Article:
Depression can happen at any time
of the year, but can be felt most
deeply around the holidays if people
are lonely. Health professionals
often see two groups of people:
those with depression year-round
who become more depressed, and
people whose sadness and anxiety
are caused by the holidays.
To compound holiday sadness,
winter itself can cause the blues,
also known as seasonal affective
disorder (SAD). We get SAD when
our internal biological clock is
disrupted. Our 24-hour cycle gets
thrown off in winter when we have
less exposure to sunlight. That
causes fatigue, increased appetite,
irritability and lethargy.
Calgary Foothills PCN medical lead
Dr. Ted Jablonski says he’s living
proof that SAD can be beaten.
“I deploy a plan so winter will never
defeat me again,” says Jablonski,
who unknowingly had SAD for
decades. Into his forties and a
practising medical doctor, he
became increasingly concerned
about his seasonally fluctuating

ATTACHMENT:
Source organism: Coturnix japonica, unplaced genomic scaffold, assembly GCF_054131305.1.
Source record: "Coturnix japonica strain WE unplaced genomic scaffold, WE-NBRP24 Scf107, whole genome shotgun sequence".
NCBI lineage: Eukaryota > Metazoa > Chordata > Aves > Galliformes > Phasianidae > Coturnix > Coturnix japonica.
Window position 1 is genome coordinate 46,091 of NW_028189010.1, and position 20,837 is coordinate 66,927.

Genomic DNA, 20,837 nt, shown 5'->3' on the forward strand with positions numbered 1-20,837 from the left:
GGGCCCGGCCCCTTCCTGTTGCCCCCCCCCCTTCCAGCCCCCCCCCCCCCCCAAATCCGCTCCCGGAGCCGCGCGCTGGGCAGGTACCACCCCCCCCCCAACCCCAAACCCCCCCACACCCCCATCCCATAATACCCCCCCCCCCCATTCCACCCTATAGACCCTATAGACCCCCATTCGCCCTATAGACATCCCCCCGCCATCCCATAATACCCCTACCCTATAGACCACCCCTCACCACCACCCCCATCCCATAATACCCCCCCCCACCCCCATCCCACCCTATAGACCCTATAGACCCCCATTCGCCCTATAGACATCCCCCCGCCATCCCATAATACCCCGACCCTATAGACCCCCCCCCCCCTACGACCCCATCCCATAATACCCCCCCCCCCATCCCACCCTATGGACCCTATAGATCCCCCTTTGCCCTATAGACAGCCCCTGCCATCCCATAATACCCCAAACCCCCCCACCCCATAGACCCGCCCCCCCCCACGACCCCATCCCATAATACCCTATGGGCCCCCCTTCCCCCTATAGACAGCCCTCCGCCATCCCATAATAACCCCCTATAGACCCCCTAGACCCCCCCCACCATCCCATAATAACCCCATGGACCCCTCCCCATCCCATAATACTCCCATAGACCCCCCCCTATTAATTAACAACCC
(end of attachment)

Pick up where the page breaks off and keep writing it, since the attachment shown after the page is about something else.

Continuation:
energy levels and moods. Finally,
his winter blues were diagnosed
“I had to admit that I had an illness
and I began to manage my life
differently,” he explains. “I try to
stay one step ahead of things
now.” Jablonski says his success
comes largely from making lifestyle
changes. (See sidebar.) “It’s been
working for 10-plus years now, so
I’m not giving it up.”
Avoid a holiday letdown by starting new traditions based on your family’s values.
best remedy against mild to
moderate depression and anxiety.
and get enough sleep.
among the biggest factors in
depression over the holidays.
mental health clinics.
and make realistic goals to move
better to help those in need.
regularly in the morning to mimic
the summer sunrise.
talk to your family doctor about
counselling, medication and